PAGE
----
Two fields in a regroup grouper

Is it possible to put two fields in a grouper?? I need to display daynr and start_date here.

{% regroup shifts by weeknr as week_list %}
    {% for weeknr in week_list %}
        <p>Week nr: {{ weeknr.grouper }}</p>

          {% regroup weeknr.list by daynr as day_list %}
            {% for daynr in day_list %}
                <p>Day nr: {{ daynr.grouper }} ??{{ start_date }}??</p><!--2 FIELDS HERE-->
                    {% for shifts in daynr.list %}
                        <p>Shift: {{ shifts.daynr }} {{ shifts.start_date }}</p>
                    {% endfor %}
            {% endfor %}
    {% endfor %}

What “start_date” are you looking at rendering? Is it the start_date in daynr? If so, then the field you’re referencing is daynr.start_date.

We can’t provide a definitive answer without knowing what data you have in your context and what you’re looking to render.

Hi Ken,
The main question here is if it is possible to have 2 fields at this posistion. I think not.
I use a MySQL external database. I solved the problem by creating a view there with a CONCAT_WS combining the 2 fields and give it a new name ‘date_header’

Thanks again for your help!

This is my view:

class Shift_view(models.Model):
    status = models.ForeignKey('Status', default=1, on_delete=models.CASCADE)
    shift_title = models.CharField('Shift title', max_length=255)
    function = models.ForeignKey('Function', on_delete=models.CASCADE)
    start_date = models.DateField('Start date')
    start_time = models.TimeField('Start time')
    end_date = models.DateField('End date')
    end_time = models.TimeField('End time')
    site = models.ForeignKey('Site', blank=True, null=True, on_delete=models.CASCADE)
    user = models.ForeignKey('Shiftuser', blank=True, null=True, on_delete=models.CASCADE)
    weeknr = models.DateField('weeknr')
    daynr = models.DateField('daynr')
    date_header = models.CharField('Date header', max_length=100)

    class Meta:
        managed = False
        db_table = "shift_view"

At what position?

All you showed in your question was the rendering of a field within a for loop.

This isn’t a view, this is a model. This is the representation of where the data is stored. A view is the code that receives the request and renders and returns a response.

Cool! Yes, that’ll do what you’re looking to do.

However, I’d like to caution you against trying to inject too much logic into your templates. That’s generally not the best way to do things in Django. It’s usually a lot better to build your data structures in your view, allowing the template to just render what is being presented to it.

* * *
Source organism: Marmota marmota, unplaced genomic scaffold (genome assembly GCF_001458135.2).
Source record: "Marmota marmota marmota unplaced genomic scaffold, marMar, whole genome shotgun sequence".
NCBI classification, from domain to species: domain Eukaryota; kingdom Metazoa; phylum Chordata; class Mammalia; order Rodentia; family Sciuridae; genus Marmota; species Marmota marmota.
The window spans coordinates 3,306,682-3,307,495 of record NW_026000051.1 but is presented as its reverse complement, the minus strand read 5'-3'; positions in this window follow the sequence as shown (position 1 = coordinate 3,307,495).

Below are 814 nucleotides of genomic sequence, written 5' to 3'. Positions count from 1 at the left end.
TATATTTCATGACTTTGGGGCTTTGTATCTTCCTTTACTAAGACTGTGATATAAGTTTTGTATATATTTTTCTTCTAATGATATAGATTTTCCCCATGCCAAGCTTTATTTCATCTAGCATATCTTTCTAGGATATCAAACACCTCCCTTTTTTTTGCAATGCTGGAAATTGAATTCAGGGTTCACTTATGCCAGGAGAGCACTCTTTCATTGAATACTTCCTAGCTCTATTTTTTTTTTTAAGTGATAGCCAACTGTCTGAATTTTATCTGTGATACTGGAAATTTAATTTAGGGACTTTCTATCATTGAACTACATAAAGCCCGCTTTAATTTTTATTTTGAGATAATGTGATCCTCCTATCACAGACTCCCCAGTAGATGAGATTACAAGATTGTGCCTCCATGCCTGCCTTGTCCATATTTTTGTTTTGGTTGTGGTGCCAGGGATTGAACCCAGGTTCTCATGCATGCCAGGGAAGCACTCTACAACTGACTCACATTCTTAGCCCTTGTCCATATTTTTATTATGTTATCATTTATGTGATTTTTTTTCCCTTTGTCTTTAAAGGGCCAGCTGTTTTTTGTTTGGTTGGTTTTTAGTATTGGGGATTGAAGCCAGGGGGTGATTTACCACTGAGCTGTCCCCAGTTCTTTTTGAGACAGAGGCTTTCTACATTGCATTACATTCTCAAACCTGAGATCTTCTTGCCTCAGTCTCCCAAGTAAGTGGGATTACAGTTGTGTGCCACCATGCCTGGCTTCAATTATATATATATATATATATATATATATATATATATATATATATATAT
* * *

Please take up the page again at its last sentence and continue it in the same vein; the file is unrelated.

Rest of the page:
Now, your site may be small enough that it doesn’t matter, but given enough users and weeks and shifts, you may find this approach to start to bog down. (Just something to keep in mind. If you start encountering response-time issues on this page, this would likely be one of the first items to evaluate.)

Hi Ken, I like to share with you the working layout. I’m a little proud of the result.

This is my template code where “date_header” generates this code from the view:

<div class="day0"><div class="dayheader">Sunday 1-1</div>

If you have a suggestion how to remove some logic from the template to the view that would be much appriciated.

Here is my template:

{%  extends 'base.html' %}

{% block content %}

<div class="m20"><!--START PAGE-->

{% regroup shifts by weeknr as week_list %}
    {% for weeknr in week_list %}
       <div class="grid-container">
           <div class="weeknr"><h1>Week {{ weeknr.grouper }}</h1></div>

          {% regroup weeknr.list by date_header as day_list %}

        <div class="grid-container shifts"><!--START DAY-->
            {% for date_header in day_list %}
                 {{ date_header.grouper|safe }}
                    {% for shifts in date_header.list %}

                        <!--START SHIFT-->
                             <div class="grid-item card" style="background-color: {{ shifts.status.color }}">

                                    <div class="flex-container inverse sb">
                                        <div><b>{{ shifts.start_date|date:'D j M Y'}}</b></div>
                                        <div>{{ shifts.start_time }} - {{ shifts.end_time }}</div>

                                        <div>{{ shifts.function }} | {{ shifts.shift_title }}</div>
                                        <div><i>{{ shifts.user.first_name}} {{ shifts.user.last_name }}, <b>{{ shifts.user.Function_short }}</b></i></div>

                                    <div class="flex-container sb">
                                        <div>{{ }} - {{ }}</div>
                                        <div><i class="bi bi-exclamation-circle-fill"></i></div>
                        <!--END SHIFT-->
                {% endfor %}
            {% endfor %}
    {% endfor %}

</div><!--END PAGE-->

{% endblock %}


So there are a couple different ways to reduce the amount of logic in the templates.

The first, and probably the easiest that comes to mind is using the ifchanged tag to identify when a day or week changes.

The other would involve creating a couple of model methods, where each method is responsible for returning the set of rows for the next level down. For example, you might have a method to return all weeks, return all days for a week, and return all shifts for a day. Each level of the loop then iterates over each of those collections.

Either way, the mindset that you want to foster is that the work belongs in the view and models, not the templates. In Django, the templates are a second-class citizen.